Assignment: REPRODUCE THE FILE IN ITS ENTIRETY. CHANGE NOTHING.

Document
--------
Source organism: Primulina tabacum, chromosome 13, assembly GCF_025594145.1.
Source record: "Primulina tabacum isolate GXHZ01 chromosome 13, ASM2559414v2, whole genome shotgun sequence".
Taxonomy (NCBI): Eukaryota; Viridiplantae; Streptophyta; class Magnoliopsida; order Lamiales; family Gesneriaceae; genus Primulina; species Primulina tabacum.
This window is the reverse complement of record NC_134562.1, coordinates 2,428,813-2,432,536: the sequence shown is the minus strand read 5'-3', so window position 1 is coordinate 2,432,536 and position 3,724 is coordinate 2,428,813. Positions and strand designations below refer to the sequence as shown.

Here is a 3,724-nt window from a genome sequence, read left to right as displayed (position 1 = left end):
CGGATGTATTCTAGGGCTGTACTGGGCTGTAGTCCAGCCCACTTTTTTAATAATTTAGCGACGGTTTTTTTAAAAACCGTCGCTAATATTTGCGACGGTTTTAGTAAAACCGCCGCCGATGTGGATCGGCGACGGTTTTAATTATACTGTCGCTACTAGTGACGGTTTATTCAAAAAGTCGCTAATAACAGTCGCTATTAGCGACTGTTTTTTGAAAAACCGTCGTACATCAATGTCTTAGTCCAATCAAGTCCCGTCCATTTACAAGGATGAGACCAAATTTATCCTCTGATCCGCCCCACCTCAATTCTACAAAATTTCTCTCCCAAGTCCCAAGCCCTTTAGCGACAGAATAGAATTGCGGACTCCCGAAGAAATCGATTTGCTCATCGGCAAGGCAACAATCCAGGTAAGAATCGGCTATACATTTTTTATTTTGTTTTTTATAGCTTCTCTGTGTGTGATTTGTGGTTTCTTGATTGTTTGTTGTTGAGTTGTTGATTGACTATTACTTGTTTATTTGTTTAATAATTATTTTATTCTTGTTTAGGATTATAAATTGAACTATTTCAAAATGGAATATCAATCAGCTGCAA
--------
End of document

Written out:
Source organism: Primulina tabacum, chromosome 13, assembly GCF_025594145.1.
Source record: "Primulina tabacum isolate GXHZ01 chromosome 13, ASM2559414v2, whole genome shotgun sequence".
Taxonomy (NCBI): Eukaryota; Viridiplantae; Streptophyta; class Magnoliopsida; order Lamiales; family Gesneriaceae; genus Primulina; species Primulina tabacum.
This window is the reverse complement of record NC_134562.1, coordinates 2,428,813-2,432,536: the sequence shown is the minus strand read 5'-3', so window position 1 is coordinate 2,432,536 and position 3,724 is coordinate 2,428,813. Positions and strand designations below refer to the sequence as shown.

Here is a 3,724-nt window from a genome sequence, read left to right as displayed (position 1 = left end):
CGGATGTATTCTAGGGCTGTACTGGGCTGTAGTCCAGCCCACTTTTTTAATAATTTAGCGACGGTTTTTTTAAAAACCGTCGCTAATATTTGCGACGGTTTTAGTAAAACCGCCGCCGATGTGGATCGGCGACGGTTTTAATTATACTGTCGCTACTAGTGACGGTTTATTCAAAAAGTCGCTAATAACAGTCGCTATTAGCGACTGTTTTTTGAAAAACCGTCGTACATCAATGTCTTAGTCCAATCAAGTCCCGTCCATTTACAAGGATGAGACCAAATTTATCCTCTGATCCGCCCCACCTCAATTCTACAAAATTTCTCTCCCAAGTCCCAAGCCCTTTAGCGACAGAATAGAATTGCGGACTCCCGAAGAAATCGATTTGCTCATCGGCAAGGCAACAATCCAGGTAAGAATCGGCTATACATTTTTTATTTTGTTTTTTATAGCTTCTCTGTGTGTGATTTGTGGTTTCTTGATTGTTTGTTGTTGAGTTGTTGATTGACTATTACTTGTTTATTTGTTTAATAATTATTTTATTCTTGTTTAGGATTATAAATTGAACTATTTCAAAATGGAATATCAATCAGCTGCAA